Spark re-appeared, now wearing tight, black vinyl pants and a black leather jacket. She looked cute with her little backpack slung over her shoulder. "I'm outta here," she said, turning to leave. She hesitated and looked back over her shoulder. "Richard, don't ever call me again." She was gone. "Thanks a lot," Richard said to his father.
Face and neck red, Pierce stalked to the stereo system. Enigma suddenly went silent. Then Puccini at high volume. His father smashed the Enigma CD on the side of a Louis XIV table and ground the remains into the parquet floor with his heel. "This is my house and I play my music!"
Richard didn't know what to say. It was always like this. He just waited for it to end.
"You must earn your own money, Richard. You must work for it as I did, as your grandfather did, building dozens of newspapers from scratch."
"Work, work, work. It's everything to you. You never had time for me or anyone else. You were always away. I'm doing my own thing, like promoting bands and extreme sports and other new generation stuff. I'm just not into newspapers. They're old news, they're boring-" As soon as he said it, he wished he could take it back.
Pierce simply stared, clenching and unclenching his fists. Finally he said, "You know, you're right."
"What?" His father's agreement made Richard much more nervous than his rage.
"Boring for you, at least," Pierce said. "Since you're so caught up in all this young person crap-girls who wear garbage bags as clothes, sky surfing, noise masquerading as music-you must obviously know about new media, too." "Well, yeah, sure. MTV-"
"No, not MTV-that's 1990's. I'm talking about the Internet! It's hot, and it's new media. Surely, you and your tattooed friends are on the Internet?" "Of course I'm on the Net! How else do you think I keep up with all my people?" Where was this going?
"Good. Then I'm going to re-assign you to a new division of Williams Media Group-the Internet division. You'll start earning your own money today. Otherwise-" Pierce paused for emphasis. "Otherwise, I'll cut you off without a penny. I mean it, Richard."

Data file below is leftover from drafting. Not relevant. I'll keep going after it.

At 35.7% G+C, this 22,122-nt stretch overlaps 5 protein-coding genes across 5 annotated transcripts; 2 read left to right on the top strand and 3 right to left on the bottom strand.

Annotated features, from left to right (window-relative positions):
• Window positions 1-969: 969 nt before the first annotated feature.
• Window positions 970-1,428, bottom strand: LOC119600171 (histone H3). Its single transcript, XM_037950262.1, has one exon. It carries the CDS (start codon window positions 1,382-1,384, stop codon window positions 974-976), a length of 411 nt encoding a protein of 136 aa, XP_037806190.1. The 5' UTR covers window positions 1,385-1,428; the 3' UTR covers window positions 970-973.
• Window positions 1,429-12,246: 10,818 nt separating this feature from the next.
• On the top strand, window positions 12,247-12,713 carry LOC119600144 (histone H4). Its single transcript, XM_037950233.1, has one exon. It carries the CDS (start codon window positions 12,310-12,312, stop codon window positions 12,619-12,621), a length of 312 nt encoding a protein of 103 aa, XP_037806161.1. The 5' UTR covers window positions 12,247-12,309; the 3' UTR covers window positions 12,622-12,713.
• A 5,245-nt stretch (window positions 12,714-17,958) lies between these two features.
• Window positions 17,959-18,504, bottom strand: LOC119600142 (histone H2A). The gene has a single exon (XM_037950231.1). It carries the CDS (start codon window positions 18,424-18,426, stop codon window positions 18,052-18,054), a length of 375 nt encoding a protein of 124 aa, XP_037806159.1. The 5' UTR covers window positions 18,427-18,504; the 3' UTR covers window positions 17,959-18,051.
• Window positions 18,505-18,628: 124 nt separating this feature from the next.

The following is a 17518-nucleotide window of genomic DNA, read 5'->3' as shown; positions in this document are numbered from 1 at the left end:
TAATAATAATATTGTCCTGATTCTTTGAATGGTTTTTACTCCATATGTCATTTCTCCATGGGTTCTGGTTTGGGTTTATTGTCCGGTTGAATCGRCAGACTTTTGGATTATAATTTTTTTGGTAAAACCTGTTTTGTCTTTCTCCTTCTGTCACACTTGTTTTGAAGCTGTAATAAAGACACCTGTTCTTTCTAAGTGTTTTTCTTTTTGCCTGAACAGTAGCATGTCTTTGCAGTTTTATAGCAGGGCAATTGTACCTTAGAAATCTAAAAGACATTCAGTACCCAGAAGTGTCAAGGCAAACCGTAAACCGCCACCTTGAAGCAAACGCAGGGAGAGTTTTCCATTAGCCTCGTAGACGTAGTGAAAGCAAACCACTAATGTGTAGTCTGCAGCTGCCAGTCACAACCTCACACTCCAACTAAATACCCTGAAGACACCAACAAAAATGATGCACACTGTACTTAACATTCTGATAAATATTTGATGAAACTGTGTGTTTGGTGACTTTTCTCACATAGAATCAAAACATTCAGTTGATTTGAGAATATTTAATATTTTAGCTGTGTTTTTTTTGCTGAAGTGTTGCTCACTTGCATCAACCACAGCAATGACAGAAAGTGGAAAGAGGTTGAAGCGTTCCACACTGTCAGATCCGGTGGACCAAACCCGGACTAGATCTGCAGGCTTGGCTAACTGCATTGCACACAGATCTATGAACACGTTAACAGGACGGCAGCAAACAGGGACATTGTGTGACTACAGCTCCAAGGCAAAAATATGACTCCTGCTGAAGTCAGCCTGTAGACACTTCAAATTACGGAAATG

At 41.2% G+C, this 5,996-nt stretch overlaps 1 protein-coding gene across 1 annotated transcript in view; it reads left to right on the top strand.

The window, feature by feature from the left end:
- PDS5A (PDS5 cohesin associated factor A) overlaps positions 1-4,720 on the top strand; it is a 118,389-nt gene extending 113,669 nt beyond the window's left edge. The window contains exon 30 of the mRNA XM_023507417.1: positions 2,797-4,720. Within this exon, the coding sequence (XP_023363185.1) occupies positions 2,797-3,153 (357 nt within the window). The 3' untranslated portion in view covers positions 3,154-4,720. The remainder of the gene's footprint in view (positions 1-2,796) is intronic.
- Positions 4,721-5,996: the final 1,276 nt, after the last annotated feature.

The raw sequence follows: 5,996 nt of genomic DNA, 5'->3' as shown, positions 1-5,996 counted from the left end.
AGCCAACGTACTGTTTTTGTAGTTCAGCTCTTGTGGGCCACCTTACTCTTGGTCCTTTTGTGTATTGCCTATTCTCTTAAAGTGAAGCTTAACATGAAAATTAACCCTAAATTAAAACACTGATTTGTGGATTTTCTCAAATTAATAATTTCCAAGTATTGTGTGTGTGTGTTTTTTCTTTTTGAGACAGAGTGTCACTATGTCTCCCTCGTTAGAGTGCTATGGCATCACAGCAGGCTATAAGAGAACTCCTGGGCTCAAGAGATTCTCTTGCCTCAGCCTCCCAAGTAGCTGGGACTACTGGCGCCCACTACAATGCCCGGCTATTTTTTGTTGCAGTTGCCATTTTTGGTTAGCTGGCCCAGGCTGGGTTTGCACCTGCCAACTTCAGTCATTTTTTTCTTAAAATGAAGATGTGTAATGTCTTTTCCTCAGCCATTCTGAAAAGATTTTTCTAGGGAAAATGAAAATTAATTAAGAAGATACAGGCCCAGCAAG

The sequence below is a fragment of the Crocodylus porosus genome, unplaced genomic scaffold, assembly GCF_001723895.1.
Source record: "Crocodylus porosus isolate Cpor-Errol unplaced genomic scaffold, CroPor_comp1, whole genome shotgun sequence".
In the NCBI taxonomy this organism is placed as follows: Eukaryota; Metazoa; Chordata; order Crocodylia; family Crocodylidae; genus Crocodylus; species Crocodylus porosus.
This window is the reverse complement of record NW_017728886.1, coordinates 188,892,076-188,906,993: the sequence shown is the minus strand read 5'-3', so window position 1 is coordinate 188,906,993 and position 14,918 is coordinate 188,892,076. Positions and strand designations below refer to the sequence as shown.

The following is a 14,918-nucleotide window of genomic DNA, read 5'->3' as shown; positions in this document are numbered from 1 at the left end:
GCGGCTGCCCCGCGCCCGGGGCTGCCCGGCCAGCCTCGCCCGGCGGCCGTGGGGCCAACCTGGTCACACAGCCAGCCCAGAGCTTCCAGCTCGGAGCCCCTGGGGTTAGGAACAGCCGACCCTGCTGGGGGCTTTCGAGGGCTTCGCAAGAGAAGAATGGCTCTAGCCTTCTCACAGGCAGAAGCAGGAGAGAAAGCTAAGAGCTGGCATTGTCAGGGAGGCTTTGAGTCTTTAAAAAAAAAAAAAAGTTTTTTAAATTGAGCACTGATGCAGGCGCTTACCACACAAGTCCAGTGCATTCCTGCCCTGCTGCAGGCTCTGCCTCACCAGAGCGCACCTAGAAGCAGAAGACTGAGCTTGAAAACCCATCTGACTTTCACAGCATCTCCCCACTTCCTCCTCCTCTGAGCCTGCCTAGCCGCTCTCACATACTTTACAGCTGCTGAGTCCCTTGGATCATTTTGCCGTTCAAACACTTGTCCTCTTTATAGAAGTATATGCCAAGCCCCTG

"You can't be serious!" Richard protested.
"I'm very serious. This is your last chance!"
"But I don't know anything about the Internet business."
"You'll learn soon enough. I've opened an office in Silicon Valley, and I've written down the names of some Williams employees who might tolerate working with you. Now, I suggest you get right to it." Pierce Williams tossed the bank statements on the floor and left the room in an instant.
Richard chugged the remainder of the champagne. His father, damn him, was partly right: he hadn't been working very hard recently. He hadn't even checked voice mail this week. He found his cell phone, barely larger than his stack of credit cards, in the pocket of his trousers-which he discovered in the hallway, where he'd left them last night in his impatience to get Spark upstairs. "You have thirty-six new messages," the electronic voice said.
Richard listened to the first one. It was from one of his father's pilots. "Hey mate, we're thirty-six thousand feet above the Atlantic. Just wanted to let you know the old boy will be in London day after tomorrow. Heads-up, mate! Cheers."
Richard deleted the rest of the messages without listening to them and sank onto a carpeted stair in despair. If only the pilot had known, he could have sent Richard a real warning: the good life was over. At least for now.
Posted May 19, 2009
I Also Recommend:
"Eyeball Wars" by David Meerman Scott is a must read for those interested in Internet startup companies, marketing, or the fast paced entrepreneurial environment. This is a fictional story which is a fun read in and of itself, however there are tidbits of nonfiction here. Following the main characters struggle to build momentum with a new business and the sacrifices made, I can relate to this experience. Furthermore, I had found the determination to gain more "eyeballs" on his website and the strategizing behind this to hit close to home. At some times cheesy, but in a fun way, the author tells a serious story in a lighthearted manner. A fun read and worth your time whether you are looking for triggers for new ideas or just a good story. Definitely worth a read.Was this review helpful? Yes NoThank you for your feedback. Report this reviewThank you, this review has been flagged.
Posted October 16, 2000
Having played in the dot-com game for 18 months only to go bust, this book read like my life! Loved the style. Reads like a campy detective novel. Not just a peek at the inside of the dot-com world, an examination under the microscope and the organism looks pretty silly. Japanese life so real you can feel the pushers at the train station and taste the noodles for lunch. A good fun read. Recommend it to anyone inside and outside the dot-com madness.Was this review helpful? Yes NoThank you for your feedback. Report this reviewThank you, this review has been flagged.